Pete

Kevin Strong

CV Manager is QSI's software interface for their decoders. You used to be able to download it from their website. It may be in the files section of this list now. You'll also need the programming interface (little black box) to go with it, though it may (don't quote me) work through something like plugging your PC into the NCE system if you have one. I don't remember if that worked or not. I have the little black box.

That's the good news. The bad news is that the software kinda works with Windows 10, it kinda doesn't. More to the point, the driver for the little black box may or may not work with windows 10. Folks here have had varying degrees of success. I'm among the "not successful" camp. I've got an old XP laptop which I use with this, so there's always that approach.

I will say that if you have QSI decoders and you want to make changes to them, CV Manager is THE way to do it. It is by far simpler than making changes to individual CVs, etc., and more importantly, you can use it to reprogram the sounds to suit your needs.

Later,

K

On 12/12/2020 3:04 PM Pete Hendel <pete@...> wrote:

Greg,
The name CVManager sounds familiar.  Who developed it and where can one get more info on the capabilities and features.
Thanks.

Pete

kjlovesya

You make a good point.  However, it is a challenge to make user friendly a sophisticated device, such as a QSI Titan sound decoder.  The complication is of necessity.   I think QSI has done a very good job in conveying the information.   Before reading the QSI manual I knew nothing about specific CV manipulation.    Not everyone learns at the same speed and this forum is all about addressing specific questions.  The original post was asking specific questions, clarifying issues that some users have no desire to learn.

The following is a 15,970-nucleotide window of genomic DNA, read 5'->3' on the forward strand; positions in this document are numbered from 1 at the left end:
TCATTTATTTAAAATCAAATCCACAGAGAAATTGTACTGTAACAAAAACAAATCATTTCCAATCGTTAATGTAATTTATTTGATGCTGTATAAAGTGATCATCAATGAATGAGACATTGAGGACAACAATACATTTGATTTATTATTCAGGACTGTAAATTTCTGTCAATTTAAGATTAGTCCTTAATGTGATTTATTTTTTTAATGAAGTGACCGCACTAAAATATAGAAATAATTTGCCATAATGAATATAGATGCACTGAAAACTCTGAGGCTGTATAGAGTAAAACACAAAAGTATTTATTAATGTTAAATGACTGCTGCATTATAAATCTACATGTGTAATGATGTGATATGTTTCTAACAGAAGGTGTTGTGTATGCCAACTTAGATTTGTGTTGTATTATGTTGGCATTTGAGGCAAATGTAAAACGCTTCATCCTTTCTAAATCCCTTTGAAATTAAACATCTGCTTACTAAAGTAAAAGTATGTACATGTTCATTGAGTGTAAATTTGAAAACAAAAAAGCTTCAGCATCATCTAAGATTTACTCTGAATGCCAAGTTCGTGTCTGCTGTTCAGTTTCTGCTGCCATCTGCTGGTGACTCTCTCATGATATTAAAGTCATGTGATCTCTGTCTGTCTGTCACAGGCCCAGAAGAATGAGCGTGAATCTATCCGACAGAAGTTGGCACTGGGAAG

Fortunately, we are able to manage C.V.s relatively easy using CV Manager or JMRI Decoder Pro.

JMRI Decoder Pro will work on current QSI Titan version 9 firmware.   When opening a new file, you merely select either the Titan Steam or Titan diesel (unless it's an early EMD hood unit you don't get to select the correct model) but all of the correct relative C.V.s become available.   JMRI will simply incorrectly label the locomotive type in it's file.  Not a big deal!

QSI's free download, CV Manager, may be run using either the QSI programmer (black box).  Alternately, CV Manager can be run through an NCE command station connected to the computer or Powercab with USB interface connected to the computer.

Best regards,
KJ

Greg Elmassian

The driver for the programmer works fine on windows 10, you just need to follow the instructions. I have instructions on my site.

The program itself CVManager and CVUpdate work perfectly on all versions of Windows.

There are some poor driver installation instructions out there, and windows 10 can be a pain to convince it to allow the driver, but the driver is a one time install.

And take note of KJ's comment that the NCE command station can run CVManager (but you need the QSI programmer to load sound files)

Greg